Tim DiGravina of Allmusic called Mass Romantic an album that "displays a decidedly power pop form of indie rock." Many critics compared the album's music to musicians of the past. DiGravina noted comparison per individual song with "the Beatles ('The Mary Martin Show') to David Bowie ('The Slow Descent into Alcoholism') to T.Rex ('Mystery Hours') to Todd Rundgren ('The Fake Headlines')." Jim Caliguiry of The Austin Chronicle noted, "They borrow from Cheap Trick, the Beach Boys, Big Star, Roxy Music, Buzzcocks, and Robyn Hitchcock". Rolling Stone also made comparisons to Big Star and Cheap Trick.
The album's lyrics have been described as "ridiculous and melodramatic as they are witty".
Mass Romantic was released originally on November 21, 2000 by Mint Records on vinyl and compact disc in Canada. It received an official United States release when it was released in a remastered form by Matador Records on October 7, 2003. "Letter from an Occupant", released on April 15, 2002, was the only single.
The New Pornographers went on their first tour to promote the album. The tour presented problems, including throat damage, broken-down buses, and having to take expensive cab rides. A.C. Newman spoke positively about the tour, stating, "There's been fairly good crowds, but the shows haven't been that crazy. They've been getting better ... We're not really a party band. I hope people can party. We give them the music! Isn't that enough?" The tour sold out.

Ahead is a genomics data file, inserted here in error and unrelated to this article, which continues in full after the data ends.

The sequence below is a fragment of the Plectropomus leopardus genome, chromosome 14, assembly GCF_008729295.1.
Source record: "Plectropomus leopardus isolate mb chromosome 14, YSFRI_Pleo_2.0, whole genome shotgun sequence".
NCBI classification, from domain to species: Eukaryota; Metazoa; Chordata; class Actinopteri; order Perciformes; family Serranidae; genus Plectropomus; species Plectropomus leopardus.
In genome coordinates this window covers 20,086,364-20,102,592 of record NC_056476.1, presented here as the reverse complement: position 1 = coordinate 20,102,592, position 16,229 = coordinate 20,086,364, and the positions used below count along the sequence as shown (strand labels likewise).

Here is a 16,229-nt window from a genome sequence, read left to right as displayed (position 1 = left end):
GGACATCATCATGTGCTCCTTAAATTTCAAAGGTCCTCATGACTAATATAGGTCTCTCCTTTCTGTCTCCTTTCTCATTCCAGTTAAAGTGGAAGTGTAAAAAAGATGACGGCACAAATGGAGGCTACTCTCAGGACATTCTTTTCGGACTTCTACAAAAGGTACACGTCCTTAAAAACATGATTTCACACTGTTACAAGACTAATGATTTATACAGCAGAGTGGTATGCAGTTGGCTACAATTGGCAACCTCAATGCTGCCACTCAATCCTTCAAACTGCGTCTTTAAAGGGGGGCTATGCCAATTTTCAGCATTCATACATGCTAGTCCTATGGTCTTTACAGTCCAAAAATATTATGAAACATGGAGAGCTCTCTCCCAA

|The Rolling Stone Album Guide|||
|The Village Voice||A−|
Mass Romantic was well received in the band's native Canada, where it won a Juno Award for Alternative Album of the Year. On Metacritic, which assigns a normalized rating out of 100 to reviews from mainstream critics, the album received a score of 87, indicating "universal acclaim". Tim DiGravina of AllMusic described Mass Romantic as an album "that reveals its charms through repeat listens, and makes a listener wonder how the band can master so many different musical styles via so many vocalists while still maintaining a fiercely cohesive sound." Laura Morgan of Entertainment Weekly called it "an insanely contagious concoction of new wave, Cheap Trick, and garage-glam pandemonium" and "a perfect pop album." PopMatters's James Mann also spoke positively of the album, stating that the New Pornographers "have made such a great album, tuneful, overdosed with hooks, that all the past sins of our Northern neighbors are forgiven. Well, maybe not Rush, but close."
Douglas Wolk of Rolling Stone described Mass Romantic as "a striking power-pop album, forty staggeringly catchy minutes of four-part harmonies and Wall of Sound production, exploding with energy and joy", while the Alternative Press called the album a "masterful reproduction of underground power pop ca. 1979, complete with cheesy synths and slashing guitar leads". Tim Caligiuri of The Austin Chronicle stated that "Mass Romantic is the type of album nobody makes anymore. It's an intricate and brightly colored gem, filled with sing-along melodies and sounds that shouldn't work together yet do." In a mixed assessment, Q referred to Mass Romantic as "charmingly poppy", but nonetheless an "erratic affair". Tyler Martin of Stylus Magazine felt that "too many misdirected ideas weigh this album down".